Making time for movement. My daily yoga practice has never been more important. I have been waking up stressed, my sleep having being disrupted by thoughts about all the things I need to consider at work. Within minutes of stepping onto my mat, the flow of movement takes me out of my head and into my body and breath. The resulting calm is profound. For you this might be a different type of movement: dance, martial arts, a sporting practice, walking…

Making time for mindfulness. Whether this is sitting down with no distractions to eat a meal, drink a coffee, look out of the window, look at a flower… Mindfulness means bringing all your senses to the experience, as if you are experiencing this for the very first time.

Making time for meditation. I started a daily meditation practice a few months ago. Sometimes I just focus on my breath. Just ten minutes makes a huge difference. It reminds me that nothing fundamental has changed or broken. I can still breathe, still feel all the parts of my body, still feel my connection to the earth and the world around me. We are all connected and always will be.

Making a gratitude list. This week has made me grateful for many things: the people in my life, the roof over my head, the food on my plate, the sky, the trees, the birds, the bumblebees darting between flowers, the weeds that give me a sense of purpose as I tidy the garden, the soap I am using to wash my hands, the technology that is allowing us to work and remain connected…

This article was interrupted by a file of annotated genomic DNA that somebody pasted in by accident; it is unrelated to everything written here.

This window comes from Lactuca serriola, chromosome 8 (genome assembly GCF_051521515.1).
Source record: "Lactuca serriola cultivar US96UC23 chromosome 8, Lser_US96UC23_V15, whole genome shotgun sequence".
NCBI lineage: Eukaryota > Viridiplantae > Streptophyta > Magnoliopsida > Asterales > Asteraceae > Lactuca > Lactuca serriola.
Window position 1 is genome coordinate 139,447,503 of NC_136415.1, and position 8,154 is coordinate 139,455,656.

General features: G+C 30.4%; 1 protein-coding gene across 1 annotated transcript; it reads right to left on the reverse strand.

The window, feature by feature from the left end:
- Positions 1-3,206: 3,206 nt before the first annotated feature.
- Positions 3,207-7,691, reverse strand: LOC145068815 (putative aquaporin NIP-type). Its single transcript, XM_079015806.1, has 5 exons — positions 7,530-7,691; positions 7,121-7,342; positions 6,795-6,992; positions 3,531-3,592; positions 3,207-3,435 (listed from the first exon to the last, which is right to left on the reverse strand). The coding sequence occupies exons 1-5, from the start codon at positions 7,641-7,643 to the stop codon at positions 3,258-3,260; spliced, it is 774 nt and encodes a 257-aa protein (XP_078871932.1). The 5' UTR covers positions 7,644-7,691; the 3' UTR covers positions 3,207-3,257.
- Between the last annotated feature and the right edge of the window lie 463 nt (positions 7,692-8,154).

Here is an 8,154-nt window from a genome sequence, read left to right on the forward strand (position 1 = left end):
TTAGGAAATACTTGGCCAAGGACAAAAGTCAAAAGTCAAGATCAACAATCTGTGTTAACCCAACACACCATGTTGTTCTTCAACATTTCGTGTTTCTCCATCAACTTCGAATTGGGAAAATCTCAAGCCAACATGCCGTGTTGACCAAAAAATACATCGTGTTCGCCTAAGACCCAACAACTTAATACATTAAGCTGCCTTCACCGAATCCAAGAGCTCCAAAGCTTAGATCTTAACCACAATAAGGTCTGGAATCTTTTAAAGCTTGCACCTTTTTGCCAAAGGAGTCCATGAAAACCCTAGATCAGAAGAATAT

This is my daughter weeding, and our dogs. I suggested we weed a square metre of gravel each day!

We are only a few days into this new world of social distancing, and who knows what the next few weeks will bring. I know that I will need to take care of myself so that I can take care of others.

I felt conflicted about writing this post because it is such a small thing in such a huge situation. But then I reflected that the small things have made the difference to me this week. I hope that we come out of this situation with a clear idea of what is really important to us. Never again will we take for granted a casual trip to a shop or cafe, a smile from a stranger, a hug, a touch on the arm.

In the meantime, let’s appreciate what we do have.

I hope to share the tulips and peonies as they come into flower in the next few weeks.

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33 Comments Add yours

  1. So nice to see your lovely gardens again Ali, emerging just in time to cheer us all. In this time of sickness and death, I have felt comforted knowing that nature and our pets are not affected by the illness. That they continue on as before, being there for us and bringing joy. Take care.